Facebook - Digital Marketing Agency


3 Easy Steps to Remarketing on Facebook

By | Facebook | No Comments

Remarketing through Facebook means showing ads on Facebook to people who have previously been on your site. It used to be that you had to use a third party company on the Facebook Exchange to buy those ad placements (for example, AdRoll was a big one), but now you can do it easily yourself!

3 Easy Steps to Remarketing on Facebook

1. Go to audiences and create a custom audience Read More

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Setting up Facebook Conversion Tracking

By | Facebook | 2 Comments

By Tracy Mu Sung

Facebook Conversion tracking is a feature that does what it says on the box. It allows you to see if any of your Facebook advertising spend has eventually ended up converting a customer. This conversion is usually a view of a page – but if you use Google tag manager, you can make this conversion any goal or event that is tracked by your tag manager. Read More

Pros and Cons of the Facebook Social Graph

By | Facebook, Social Media | No Comments

by Tracy Mu Sung


Last week Facebook announced the ‘Social Graph’, a beta project allowing better search of information stored in Facebook. This means that not only will you get better, cleaner results when you are searching for people you know, you will also be able to find people with certain interests, and/or find information about people who like certain things. E.g. in the example below, Mashable has done a search for “Tv shows that Engineers like”.

Facebook Social Graph


Supposedly, nothing private will be made public to help these results – it is just improving the current search capability. However, having said that, Facebook is a prolific changer of privacy rules – so who knows what could happen next?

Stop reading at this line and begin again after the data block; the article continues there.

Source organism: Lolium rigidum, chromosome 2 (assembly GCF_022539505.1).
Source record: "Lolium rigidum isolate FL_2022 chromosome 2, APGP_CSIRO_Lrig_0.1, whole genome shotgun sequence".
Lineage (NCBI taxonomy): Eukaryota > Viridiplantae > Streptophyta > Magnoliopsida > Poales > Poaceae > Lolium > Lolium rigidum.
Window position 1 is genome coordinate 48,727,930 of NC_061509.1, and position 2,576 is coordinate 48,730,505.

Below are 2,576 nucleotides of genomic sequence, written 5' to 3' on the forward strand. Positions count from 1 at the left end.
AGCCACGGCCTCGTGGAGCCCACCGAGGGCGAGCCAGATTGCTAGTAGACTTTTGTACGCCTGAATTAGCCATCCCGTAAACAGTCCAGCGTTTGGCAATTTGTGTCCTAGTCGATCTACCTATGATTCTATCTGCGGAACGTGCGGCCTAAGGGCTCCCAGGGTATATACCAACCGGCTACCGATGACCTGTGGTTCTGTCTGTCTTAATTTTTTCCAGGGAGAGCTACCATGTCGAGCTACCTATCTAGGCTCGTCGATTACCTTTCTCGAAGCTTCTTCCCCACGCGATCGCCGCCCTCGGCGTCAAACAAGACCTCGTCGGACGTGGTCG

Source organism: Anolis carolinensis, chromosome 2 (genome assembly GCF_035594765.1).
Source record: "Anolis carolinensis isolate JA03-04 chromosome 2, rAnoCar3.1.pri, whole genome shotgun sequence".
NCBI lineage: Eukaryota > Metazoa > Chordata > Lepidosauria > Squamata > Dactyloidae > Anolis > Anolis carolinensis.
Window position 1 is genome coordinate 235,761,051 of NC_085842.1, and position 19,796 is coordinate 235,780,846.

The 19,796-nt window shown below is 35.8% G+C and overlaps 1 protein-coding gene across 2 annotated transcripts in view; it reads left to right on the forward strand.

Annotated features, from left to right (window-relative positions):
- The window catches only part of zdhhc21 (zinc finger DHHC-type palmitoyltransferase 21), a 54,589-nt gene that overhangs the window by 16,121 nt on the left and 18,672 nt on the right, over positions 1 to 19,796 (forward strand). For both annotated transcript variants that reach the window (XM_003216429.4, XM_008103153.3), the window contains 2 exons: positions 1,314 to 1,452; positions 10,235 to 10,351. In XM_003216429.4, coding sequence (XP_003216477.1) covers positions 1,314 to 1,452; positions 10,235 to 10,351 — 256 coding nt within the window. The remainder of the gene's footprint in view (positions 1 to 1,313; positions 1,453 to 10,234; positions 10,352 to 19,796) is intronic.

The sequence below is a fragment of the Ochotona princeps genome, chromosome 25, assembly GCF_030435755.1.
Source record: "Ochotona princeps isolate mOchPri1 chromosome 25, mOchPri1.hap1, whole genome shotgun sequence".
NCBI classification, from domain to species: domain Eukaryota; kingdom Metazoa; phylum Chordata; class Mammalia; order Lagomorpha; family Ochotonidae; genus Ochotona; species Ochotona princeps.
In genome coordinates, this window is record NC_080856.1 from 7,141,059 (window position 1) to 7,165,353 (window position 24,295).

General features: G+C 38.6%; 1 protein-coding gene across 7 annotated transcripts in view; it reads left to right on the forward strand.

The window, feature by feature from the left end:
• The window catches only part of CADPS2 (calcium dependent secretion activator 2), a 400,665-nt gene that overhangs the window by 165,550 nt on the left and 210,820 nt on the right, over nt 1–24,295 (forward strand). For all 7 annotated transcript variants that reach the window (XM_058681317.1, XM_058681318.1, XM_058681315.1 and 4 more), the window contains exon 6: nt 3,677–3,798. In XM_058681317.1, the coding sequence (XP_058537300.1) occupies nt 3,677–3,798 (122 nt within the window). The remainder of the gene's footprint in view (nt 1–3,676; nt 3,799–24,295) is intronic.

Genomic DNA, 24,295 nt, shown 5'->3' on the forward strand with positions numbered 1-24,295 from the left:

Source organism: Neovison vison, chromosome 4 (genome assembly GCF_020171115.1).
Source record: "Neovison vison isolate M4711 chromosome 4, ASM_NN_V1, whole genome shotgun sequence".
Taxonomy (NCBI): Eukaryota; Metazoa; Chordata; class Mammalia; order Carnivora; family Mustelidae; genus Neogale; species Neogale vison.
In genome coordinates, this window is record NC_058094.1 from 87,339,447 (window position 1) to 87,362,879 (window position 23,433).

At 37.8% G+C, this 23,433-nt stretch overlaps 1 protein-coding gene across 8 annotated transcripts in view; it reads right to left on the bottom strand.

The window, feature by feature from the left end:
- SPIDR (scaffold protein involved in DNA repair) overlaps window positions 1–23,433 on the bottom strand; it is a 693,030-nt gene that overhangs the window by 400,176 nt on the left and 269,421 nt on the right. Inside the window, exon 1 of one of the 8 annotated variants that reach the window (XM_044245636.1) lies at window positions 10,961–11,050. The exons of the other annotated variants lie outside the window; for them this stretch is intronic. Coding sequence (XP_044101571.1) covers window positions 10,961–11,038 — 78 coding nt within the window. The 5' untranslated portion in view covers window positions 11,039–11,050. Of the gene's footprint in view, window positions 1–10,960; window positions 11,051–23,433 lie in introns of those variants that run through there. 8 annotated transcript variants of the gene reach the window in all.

Is this a game changer? A Google-beater? A stock-saver? Let’s have a think through the pros and cons;


– Individuals can use this feature to find things they like, in a “if you liked this, you’ll love that” kind of way.
– You can find people who like the same things you do (but then, see cons for next step).
– It offers a new opportunity for marketers, allowing them to see how likes and interests are related, or the tastes of certain demographics. While marketers might not be able to extrapolate this information right now, Facebook has done a great job of showcasing the potential capabilities.


– Amid increasing privacy concerns of Facebook users and the Instagram ownership debacle – will Facebook have trouble encouraging its users to keep liking things now that people know there is an increasingly powerful search function which can be used on all this data?
– Once you find people who like the same things you like – how would you connect? Why would they accept you? Facebook is mostly a closed network for friends, especially with increased privacy concerns.

What does this mean for marketers?

Well, not a lot has changed for getting your own profile seen, you still need to abide by these best practices;
– Make sure you have a Facebook presence

– Make sure you’re engaged and sharing great content

– Make sure you choose a good page name, vanity URL and appropriate category

– Optimise your ‘About’ section, as you would for search (i.e. balance between optimising for users and robots).

– Update your address if you care about local searches
For market researchers, there just opened up a tantalising opportunity for future data mining. While it is unlikely that Facebook would let them have this info for free, I can imagine it being integrated into the Facebook Ads interface. Or maybe you will be able to buy information on the different demographics or interest groups. Facebook has shown that it has the potential.